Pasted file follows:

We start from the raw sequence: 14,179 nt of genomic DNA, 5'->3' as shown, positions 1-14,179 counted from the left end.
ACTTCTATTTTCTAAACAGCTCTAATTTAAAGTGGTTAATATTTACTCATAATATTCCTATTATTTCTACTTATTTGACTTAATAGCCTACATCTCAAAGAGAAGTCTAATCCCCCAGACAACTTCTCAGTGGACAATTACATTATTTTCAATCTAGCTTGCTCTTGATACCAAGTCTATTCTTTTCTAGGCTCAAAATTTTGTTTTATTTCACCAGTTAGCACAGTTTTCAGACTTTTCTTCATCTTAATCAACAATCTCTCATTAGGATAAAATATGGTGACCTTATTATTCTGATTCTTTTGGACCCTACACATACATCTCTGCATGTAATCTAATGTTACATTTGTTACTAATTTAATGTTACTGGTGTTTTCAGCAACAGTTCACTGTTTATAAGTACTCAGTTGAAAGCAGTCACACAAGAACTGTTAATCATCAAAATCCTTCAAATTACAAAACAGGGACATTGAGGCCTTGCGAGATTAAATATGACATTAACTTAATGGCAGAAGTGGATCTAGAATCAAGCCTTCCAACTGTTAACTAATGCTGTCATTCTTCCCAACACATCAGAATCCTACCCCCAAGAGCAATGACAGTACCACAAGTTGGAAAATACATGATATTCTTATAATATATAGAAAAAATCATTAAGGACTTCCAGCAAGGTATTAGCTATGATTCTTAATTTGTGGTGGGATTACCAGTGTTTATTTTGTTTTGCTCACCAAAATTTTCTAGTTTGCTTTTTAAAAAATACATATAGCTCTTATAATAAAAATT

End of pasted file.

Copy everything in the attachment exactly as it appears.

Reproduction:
We start from the raw sequence: 14,179 nt of genomic DNA, 5'->3' as shown, positions 1-14,179 counted from the left end.
ACTTCTATTTTCTAAACAGCTCTAATTTAAAGTGGTTAATATTTACTCATAATATTCCTATTATTTCTACTTATTTGACTTAATAGCCTACATCTCAAAGAGAAGTCTAATCCCCCAGACAACTTCTCAGTGGACAATTACATTATTTTCAATCTAGCTTGCTCTTGATACCAAGTCTATTCTTTTCTAGGCTCAAAATTTTGTTTTATTTCACCAGTTAGCACAGTTTTCAGACTTTTCTTCATCTTAATCAACAATCTCTCATTAGGATAAAATATGGTGACCTTATTATTCTGATTCTTTTGGACCCTACACATACATCTCTGCATGTAATCTAATGTTACATTTGTTACTAATTTAATGTTACTGGTGTTTTCAGCAACAGTTCACTGTTTATAAGTACTCAGTTGAAAGCAGTCACACAAGAACTGTTAATCATCAAAATCCTTCAAATTACAAAACAGGGACATTGAGGCCTTGCGAGATTAAATATGACATTAACTTAATGGCAGAAGTGGATCTAGAATCAAGCCTTCCAACTGTTAACTAATGCTGTCATTCTTCCCAACACATCAGAATCCTACCCCCAAGAGCAATGACAGTACCACAAGTTGGAAAATACATGATATTCTTATAATATATAGAAAAAATCATTAAGGACTTCCAGCAAGGTATTAGCTATGATTCTTAATTTGTGGTGGGATTACCAGTGTTTATTTTGTTTTGCTCACCAAAATTTTCTAGTTTGCTTTTTAAAAAATACATATAGCTCTTATAATAAAAATT